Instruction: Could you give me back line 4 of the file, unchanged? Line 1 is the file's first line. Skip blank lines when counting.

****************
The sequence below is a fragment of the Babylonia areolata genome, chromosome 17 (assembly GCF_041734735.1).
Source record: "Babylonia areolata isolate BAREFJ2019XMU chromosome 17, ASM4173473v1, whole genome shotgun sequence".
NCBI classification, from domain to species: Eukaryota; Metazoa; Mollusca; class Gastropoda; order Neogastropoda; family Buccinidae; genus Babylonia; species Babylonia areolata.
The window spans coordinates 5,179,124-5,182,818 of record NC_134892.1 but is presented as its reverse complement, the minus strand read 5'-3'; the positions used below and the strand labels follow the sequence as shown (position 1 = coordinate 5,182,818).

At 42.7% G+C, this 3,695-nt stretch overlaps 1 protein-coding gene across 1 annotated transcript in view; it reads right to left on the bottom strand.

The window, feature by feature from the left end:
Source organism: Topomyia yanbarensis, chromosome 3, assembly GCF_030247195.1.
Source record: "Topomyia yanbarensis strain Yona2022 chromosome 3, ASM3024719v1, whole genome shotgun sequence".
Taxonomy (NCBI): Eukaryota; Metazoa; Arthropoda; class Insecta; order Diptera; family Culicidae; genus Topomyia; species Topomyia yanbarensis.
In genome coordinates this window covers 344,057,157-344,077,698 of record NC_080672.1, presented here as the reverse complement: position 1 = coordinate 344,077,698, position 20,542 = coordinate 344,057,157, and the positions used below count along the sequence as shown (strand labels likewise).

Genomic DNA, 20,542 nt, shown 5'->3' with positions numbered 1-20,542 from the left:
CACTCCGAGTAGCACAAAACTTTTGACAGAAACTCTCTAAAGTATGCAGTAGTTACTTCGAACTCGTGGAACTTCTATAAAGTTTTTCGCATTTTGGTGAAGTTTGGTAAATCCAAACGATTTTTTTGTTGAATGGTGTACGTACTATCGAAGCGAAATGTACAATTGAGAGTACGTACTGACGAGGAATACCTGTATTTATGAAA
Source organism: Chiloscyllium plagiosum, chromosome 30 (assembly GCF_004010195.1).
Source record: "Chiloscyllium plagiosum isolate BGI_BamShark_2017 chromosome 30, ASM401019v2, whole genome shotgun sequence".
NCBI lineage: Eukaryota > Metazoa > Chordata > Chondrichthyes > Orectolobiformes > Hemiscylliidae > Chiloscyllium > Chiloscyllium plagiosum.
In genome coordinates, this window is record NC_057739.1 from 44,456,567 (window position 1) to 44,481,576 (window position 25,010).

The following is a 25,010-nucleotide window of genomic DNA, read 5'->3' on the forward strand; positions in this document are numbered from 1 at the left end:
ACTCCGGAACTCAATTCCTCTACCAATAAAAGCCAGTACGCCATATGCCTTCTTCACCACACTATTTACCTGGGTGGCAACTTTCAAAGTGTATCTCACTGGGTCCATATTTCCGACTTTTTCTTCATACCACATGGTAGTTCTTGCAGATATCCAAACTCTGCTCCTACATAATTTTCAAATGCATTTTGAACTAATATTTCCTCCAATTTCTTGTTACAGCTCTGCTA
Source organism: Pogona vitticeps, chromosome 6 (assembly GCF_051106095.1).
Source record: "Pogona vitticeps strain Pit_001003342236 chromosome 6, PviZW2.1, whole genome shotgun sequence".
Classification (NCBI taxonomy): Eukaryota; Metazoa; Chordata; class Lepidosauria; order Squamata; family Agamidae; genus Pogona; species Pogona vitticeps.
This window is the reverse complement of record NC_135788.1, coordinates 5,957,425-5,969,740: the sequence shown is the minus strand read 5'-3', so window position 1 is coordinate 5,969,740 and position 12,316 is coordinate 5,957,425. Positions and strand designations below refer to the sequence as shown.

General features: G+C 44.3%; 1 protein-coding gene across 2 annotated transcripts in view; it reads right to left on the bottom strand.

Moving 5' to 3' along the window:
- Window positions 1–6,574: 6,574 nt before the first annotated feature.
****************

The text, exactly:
The window spans coordinates 5,179,124-5,182,818 of record NC_134892.1 but is presented as its reverse complement, the minus strand read 5'-3'; the positions used below and the strand labels follow the sequence as shown (position 1 = coordinate 5,182,818).